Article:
What are dental sealants?
Dental sealants are plastic coatings that are usually placed on the chewing (occlusal) surface of the permanent back teeth — the molars and premolars — to help protect them from decay.
Why are dental sealants placed on teeth?
The chewing surfaces of the molar and premolar teeth have grooves — “fissures” — that make them vulnerable to decay. These fissures can be deep, are difficult to clean, and can be narrower than even a single bristle of a toothbrush. Plaque accumulates in these areas, and the acid from bacteria in the plaque attacks the enamel and cavities can develop. Fluoride helps prevent decay and helps protect all the surfaces of the teeth, dental sealants provide extra protection for the grooved and pitted areas by providing a smooth surface covering over the fissured area.
When are dental sealants placed?
Are dental sealants only placed on the chewing surface of molar and premolar permanent teeth?
Dental sealants are usually placed on the chewing surfaces of these teeth because these are the areas and teeth that typically have deep fissures. Dental sealants are sometimes also used on other permanent teeth if they have grooves or pits, to help protect these surfaces. In some children, the molars in the primary dentition (baby teeth) also have grooves that could benefit from dental sealants and in this situation your dentist or hygienist may recommend dental sealants on the chewing surfaces of these primary teeth.
Can dental sealants be place on the teeth of adults?
Yes — while less common, dental sealants are sometimes placed in adults at risk for caries, on deep grooves and fissures that do not already have fillings or dental sealants.
What do dental sealants look like?
Dental sealants can be clear, white or have a slight tint depending upon the dental sealant used.
How are dental sealants placed?
Firstly the tooth surface is thoroughly cleaned with a paste and rotating brush by your dentist or hygienist. Next the tooth is washed with water and dried. Then a solution that is acidic is placed on the fissured area of the tooth’s chewing surface for a number of seconds before being rinsed off. This creates small microscopic areas and a fine rougher surface than the surrounding tooth enamel, that can be seen with a microscope. The rough surface and microscopic areas enable the dental sealant to attach to the tooth. After the tooth is dried again, the liquid dental sealant is placed on the tooth and hardened. Dental sealants are hardened by using a light that hardens the dental sealant, or sometimes by using a two-component dental sealant that sets without using a light. Once the dental sealant has hardened it becomes a hard plastic varnish coating, and you can chew on the tooth again.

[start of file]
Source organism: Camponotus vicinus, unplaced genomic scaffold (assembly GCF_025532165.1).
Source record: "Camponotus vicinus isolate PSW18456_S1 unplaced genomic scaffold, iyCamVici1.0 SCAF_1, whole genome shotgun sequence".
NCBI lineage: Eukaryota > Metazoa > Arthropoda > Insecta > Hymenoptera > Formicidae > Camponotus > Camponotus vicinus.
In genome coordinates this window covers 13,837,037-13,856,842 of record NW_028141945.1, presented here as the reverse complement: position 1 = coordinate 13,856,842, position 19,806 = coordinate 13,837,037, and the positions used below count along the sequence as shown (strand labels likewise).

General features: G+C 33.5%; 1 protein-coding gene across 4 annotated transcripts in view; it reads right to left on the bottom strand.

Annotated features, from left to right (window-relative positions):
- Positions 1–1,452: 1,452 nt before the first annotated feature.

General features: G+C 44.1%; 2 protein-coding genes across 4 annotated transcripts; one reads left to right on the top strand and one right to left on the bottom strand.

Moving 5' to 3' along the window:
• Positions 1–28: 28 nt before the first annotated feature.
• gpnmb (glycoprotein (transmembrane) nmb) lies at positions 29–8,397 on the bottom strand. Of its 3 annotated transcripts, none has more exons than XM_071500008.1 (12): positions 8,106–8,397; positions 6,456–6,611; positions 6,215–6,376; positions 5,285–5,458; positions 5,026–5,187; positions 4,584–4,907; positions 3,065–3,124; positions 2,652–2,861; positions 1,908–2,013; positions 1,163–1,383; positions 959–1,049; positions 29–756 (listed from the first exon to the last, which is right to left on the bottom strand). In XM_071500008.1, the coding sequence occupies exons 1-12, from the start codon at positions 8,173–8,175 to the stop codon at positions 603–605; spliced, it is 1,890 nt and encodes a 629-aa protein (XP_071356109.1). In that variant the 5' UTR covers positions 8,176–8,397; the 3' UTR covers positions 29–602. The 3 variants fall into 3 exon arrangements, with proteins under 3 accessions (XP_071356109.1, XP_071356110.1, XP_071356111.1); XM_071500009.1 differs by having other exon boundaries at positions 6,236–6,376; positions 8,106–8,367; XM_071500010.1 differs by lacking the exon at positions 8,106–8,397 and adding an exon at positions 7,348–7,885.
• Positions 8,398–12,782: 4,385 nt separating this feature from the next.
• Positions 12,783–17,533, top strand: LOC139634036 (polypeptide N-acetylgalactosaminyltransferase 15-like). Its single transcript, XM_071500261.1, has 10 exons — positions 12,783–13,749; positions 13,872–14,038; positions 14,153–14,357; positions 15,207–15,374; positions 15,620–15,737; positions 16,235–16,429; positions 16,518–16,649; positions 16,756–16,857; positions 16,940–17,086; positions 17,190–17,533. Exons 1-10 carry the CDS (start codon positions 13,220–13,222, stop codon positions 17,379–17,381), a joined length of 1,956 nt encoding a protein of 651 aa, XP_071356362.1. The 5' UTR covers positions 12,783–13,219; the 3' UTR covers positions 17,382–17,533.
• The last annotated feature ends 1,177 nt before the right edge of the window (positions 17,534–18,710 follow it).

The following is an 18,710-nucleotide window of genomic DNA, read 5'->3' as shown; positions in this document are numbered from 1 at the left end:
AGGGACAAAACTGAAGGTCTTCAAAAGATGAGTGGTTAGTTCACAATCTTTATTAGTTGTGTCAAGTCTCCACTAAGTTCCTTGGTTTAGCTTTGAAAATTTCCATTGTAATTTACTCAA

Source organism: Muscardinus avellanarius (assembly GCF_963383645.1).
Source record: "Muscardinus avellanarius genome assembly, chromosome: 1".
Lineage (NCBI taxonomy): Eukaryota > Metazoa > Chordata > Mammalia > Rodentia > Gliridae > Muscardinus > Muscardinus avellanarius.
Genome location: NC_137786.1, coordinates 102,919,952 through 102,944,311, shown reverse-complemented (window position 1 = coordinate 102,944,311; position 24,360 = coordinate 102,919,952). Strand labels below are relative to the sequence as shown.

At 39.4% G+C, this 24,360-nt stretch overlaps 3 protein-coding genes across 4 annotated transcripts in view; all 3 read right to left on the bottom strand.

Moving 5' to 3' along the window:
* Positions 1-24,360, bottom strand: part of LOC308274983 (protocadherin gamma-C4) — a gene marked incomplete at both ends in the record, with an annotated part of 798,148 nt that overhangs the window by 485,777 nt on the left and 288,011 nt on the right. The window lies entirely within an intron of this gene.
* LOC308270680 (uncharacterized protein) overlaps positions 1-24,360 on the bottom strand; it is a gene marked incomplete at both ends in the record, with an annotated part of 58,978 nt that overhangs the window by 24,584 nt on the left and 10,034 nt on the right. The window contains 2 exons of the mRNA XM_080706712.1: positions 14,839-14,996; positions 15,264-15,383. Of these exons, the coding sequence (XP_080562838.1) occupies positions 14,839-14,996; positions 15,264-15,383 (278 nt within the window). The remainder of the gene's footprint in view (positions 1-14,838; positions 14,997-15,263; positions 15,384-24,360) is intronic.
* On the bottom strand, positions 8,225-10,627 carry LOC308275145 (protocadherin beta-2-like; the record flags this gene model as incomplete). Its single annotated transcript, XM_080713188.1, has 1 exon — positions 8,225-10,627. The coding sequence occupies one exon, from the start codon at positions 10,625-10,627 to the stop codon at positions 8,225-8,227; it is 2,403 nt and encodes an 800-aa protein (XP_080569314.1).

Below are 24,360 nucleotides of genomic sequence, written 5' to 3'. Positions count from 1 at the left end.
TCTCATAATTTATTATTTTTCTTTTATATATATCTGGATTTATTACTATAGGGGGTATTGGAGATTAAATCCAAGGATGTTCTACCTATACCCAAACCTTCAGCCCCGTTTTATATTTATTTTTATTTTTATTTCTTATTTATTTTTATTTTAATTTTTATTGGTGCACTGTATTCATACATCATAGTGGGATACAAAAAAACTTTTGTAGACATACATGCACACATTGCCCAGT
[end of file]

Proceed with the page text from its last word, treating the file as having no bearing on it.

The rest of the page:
Do I still need to use fluoride if I have dental sealants?
Yes. Dental sealants only protect the surface area that they are placed on. Fluoride helps protect all the surfaces of the tooth from decay and cavities.
- Caries arresting medication (SDF)
Silver diamine fluoride (SDF) is a liquid substance used to help prevent tooth cavities (or caries) from forming, growing, or spreading to other teeth.
SDF is made of:
- silver: helps kill bacteria
- water: provides a liquid base for the mixture
- fluoride: helps your teeth rebuild the materials they’re made of ammonia: helps the solution remain concentrated so that it’s maximally effective against cavity resonance
The only common side effect of SDF noted in hundreds of studies Trusted Source is black staining around the area where SDF is applied.
SDF is a safe, painless alternative to traditional cavity drilling procedures. Your experienced dentist at Sugar Bug Buster may not recommend SDF in case of large cavities, risk of infection and gross rampant decay.
SDF is suggested to be used once every 6 month for maximum benefit.